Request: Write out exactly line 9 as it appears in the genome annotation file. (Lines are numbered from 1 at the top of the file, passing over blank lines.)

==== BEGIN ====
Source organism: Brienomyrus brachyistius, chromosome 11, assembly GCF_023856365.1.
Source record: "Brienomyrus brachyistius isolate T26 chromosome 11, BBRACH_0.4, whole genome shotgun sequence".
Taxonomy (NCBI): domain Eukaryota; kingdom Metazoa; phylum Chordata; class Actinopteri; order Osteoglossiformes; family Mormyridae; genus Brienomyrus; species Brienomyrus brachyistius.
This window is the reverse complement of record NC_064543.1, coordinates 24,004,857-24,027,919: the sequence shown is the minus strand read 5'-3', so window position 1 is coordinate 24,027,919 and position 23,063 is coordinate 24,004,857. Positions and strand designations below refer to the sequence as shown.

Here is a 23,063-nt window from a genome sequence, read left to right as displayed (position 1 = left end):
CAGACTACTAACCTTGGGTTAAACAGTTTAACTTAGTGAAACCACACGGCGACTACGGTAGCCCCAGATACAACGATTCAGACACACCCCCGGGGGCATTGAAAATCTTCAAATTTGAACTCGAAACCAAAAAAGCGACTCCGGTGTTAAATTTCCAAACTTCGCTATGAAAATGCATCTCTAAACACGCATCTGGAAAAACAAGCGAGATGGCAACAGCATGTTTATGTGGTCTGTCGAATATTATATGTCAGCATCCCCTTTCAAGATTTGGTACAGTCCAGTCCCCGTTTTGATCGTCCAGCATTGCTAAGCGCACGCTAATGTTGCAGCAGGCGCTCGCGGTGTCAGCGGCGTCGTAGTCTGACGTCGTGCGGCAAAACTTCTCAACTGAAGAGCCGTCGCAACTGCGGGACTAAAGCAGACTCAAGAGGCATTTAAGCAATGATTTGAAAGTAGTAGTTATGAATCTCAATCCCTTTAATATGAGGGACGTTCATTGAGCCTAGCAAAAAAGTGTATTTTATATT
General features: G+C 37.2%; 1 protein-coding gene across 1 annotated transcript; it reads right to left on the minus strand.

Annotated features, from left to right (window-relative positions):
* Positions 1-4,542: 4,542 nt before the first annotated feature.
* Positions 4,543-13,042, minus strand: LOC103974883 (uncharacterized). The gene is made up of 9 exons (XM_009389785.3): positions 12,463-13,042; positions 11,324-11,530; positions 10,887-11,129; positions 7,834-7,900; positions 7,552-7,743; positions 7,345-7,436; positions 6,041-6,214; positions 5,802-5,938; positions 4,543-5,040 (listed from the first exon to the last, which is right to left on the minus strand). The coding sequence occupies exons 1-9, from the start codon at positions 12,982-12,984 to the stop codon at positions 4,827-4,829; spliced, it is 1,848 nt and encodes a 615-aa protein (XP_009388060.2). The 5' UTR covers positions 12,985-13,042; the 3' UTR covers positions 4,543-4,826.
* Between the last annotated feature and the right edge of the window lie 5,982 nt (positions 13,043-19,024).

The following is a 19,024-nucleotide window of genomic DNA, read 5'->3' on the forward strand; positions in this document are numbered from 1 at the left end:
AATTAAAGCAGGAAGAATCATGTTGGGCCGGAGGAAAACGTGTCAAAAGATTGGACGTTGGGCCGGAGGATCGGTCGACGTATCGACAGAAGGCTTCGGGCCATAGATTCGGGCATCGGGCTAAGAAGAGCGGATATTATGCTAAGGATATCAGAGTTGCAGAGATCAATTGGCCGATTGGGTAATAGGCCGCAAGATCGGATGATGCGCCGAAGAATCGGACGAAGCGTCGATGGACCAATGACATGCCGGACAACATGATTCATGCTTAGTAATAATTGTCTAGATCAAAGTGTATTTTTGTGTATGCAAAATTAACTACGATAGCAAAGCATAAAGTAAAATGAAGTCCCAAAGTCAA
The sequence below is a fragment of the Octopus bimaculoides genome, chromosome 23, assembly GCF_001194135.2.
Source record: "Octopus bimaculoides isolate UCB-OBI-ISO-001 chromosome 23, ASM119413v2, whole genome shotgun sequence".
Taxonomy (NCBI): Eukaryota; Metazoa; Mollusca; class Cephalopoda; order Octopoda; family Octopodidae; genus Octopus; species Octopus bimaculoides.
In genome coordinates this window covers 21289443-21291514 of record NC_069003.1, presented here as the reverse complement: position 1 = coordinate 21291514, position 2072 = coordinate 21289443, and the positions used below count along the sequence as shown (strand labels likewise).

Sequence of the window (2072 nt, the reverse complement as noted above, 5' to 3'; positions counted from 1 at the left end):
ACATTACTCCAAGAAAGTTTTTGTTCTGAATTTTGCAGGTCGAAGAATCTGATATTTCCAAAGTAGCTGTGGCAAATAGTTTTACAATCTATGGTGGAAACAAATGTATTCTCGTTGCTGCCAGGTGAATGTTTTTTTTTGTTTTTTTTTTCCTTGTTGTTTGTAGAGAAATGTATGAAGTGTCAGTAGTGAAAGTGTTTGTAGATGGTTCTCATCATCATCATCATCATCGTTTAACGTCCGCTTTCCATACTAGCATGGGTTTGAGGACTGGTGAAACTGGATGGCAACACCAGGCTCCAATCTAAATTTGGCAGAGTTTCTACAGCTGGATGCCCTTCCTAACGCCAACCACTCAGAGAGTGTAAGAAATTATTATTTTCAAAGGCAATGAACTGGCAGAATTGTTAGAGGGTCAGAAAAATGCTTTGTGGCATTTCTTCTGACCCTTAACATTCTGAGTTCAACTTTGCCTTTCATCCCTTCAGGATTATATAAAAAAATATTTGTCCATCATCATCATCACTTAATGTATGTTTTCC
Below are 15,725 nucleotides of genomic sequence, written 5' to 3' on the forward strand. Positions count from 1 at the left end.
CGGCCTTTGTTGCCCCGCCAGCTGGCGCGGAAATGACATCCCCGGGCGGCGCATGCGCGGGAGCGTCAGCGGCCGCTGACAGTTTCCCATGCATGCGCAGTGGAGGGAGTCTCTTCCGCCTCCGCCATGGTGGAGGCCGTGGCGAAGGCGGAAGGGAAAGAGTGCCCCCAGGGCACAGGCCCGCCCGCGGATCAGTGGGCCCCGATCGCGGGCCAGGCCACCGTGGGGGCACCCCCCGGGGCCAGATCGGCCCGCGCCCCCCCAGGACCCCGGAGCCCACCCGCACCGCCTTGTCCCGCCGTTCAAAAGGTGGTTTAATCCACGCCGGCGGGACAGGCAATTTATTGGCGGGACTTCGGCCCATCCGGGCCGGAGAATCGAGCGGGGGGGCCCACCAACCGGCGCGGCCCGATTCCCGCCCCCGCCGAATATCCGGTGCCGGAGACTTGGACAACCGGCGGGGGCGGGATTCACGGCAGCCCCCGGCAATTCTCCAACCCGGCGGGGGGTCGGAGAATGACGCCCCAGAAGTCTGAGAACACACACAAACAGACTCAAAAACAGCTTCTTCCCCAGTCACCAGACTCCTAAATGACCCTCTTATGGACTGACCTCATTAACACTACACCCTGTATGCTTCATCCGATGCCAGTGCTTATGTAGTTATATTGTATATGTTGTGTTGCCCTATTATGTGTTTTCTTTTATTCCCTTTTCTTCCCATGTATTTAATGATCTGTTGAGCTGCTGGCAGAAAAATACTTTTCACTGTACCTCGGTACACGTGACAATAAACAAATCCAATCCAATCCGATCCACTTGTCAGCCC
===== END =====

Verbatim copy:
* Positions 1-4,542: 4,542 nt before the first annotated feature.